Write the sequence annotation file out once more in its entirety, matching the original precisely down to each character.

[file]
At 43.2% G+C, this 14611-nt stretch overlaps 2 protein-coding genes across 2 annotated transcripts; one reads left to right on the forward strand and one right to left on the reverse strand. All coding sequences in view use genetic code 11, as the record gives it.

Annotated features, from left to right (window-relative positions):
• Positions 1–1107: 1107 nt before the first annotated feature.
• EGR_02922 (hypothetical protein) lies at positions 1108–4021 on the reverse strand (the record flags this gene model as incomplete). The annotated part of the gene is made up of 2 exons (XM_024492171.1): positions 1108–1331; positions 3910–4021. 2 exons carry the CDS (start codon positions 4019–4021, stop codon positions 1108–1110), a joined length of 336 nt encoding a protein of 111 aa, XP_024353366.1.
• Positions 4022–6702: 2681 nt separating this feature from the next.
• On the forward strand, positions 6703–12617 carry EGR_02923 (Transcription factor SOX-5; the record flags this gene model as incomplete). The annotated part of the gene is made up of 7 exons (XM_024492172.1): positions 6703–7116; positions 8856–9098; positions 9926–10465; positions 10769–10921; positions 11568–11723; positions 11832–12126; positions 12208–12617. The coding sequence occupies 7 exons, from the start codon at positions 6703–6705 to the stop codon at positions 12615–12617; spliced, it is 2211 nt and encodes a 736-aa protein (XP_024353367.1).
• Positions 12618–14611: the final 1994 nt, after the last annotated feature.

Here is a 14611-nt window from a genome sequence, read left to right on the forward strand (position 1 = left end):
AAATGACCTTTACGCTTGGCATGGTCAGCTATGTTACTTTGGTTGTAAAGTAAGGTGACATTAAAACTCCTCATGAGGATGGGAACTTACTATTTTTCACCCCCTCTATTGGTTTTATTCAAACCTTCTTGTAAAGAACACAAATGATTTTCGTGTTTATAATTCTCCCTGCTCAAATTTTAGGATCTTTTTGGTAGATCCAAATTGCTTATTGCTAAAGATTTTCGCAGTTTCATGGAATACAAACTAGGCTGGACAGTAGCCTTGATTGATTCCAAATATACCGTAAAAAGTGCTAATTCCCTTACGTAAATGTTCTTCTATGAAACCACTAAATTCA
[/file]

At 43.2% G+C, this 14611-nt stretch overlaps 2 protein-coding genes across 2 annotated transcripts; one reads left to right on the forward strand and one right to left on the reverse strand. All coding sequences in view use genetic code 11, as the record gives it.

Annotated features, from left to right (window-relative positions):
• Positions 1–1107: 1107 nt before the first annotated feature.
• EGR_02922 (hypothetical protein) lies at positions 1108–4021 on the reverse strand (the record flags this gene model as incomplete). The annotated part of the gene is made up of 2 exons (XM_024492171.1): positions 1108–1331; positions 3910–4021. 2 exons carry the CDS (start codon positions 4019–4021, stop codon positions 1108–1110), a joined length of 336 nt encoding a protein of 111 aa, XP_024353366.1.
• Positions 4022–6702: 2681 nt separating this feature from the next.
• On the forward strand, positions 6703–12617 carry EGR_02923 (Transcription factor SOX-5; the record flags this gene model as incomplete). The annotated part of the gene is made up of 7 exons (XM_024492172.1): positions 6703–7116; positions 8856–9098; positions 9926–10465; positions 10769–10921; positions 11568–11723; positions 11832–12126; positions 12208–12617. The coding sequence occupies 7 exons, from the start codon at positions 6703–6705 to the stop codon at positions 12615–12617; spliced, it is 2211 nt and encodes a 736-aa protein (XP_024353367.1).
• Positions 12618–14611: the final 1994 nt, after the last annotated feature.

Here is a 14611-nt window from a genome sequence, read left to right on the forward strand (position 1 = left end):
AAATGACCTTTACGCTTGGCATGGTCAGCTATGTTACTTTGGTTGTAAAGTAAGGTGACATTAAAACTCCTCATGAGGATGGGAACTTACTATTTTTCACCCCCTCTATTGGTTTTATTCAAACCTTCTTGTAAAGAACACAAATGATTTTCGTGTTTATAATTCTCCCTGCTCAAATTTTAGGATCTTTTTGGTAGATCCAAATTGCTTATTGCTAAAGATTTTCGCAGTTTCATGGAATACAAACTAGGCTGGACAGTAGCCTTGATTGATTCCAAATATACCGTAAAAAGTGCTAATTCCCTTACGTAAATGTTCTTCTATGAAACCACTAAATTCA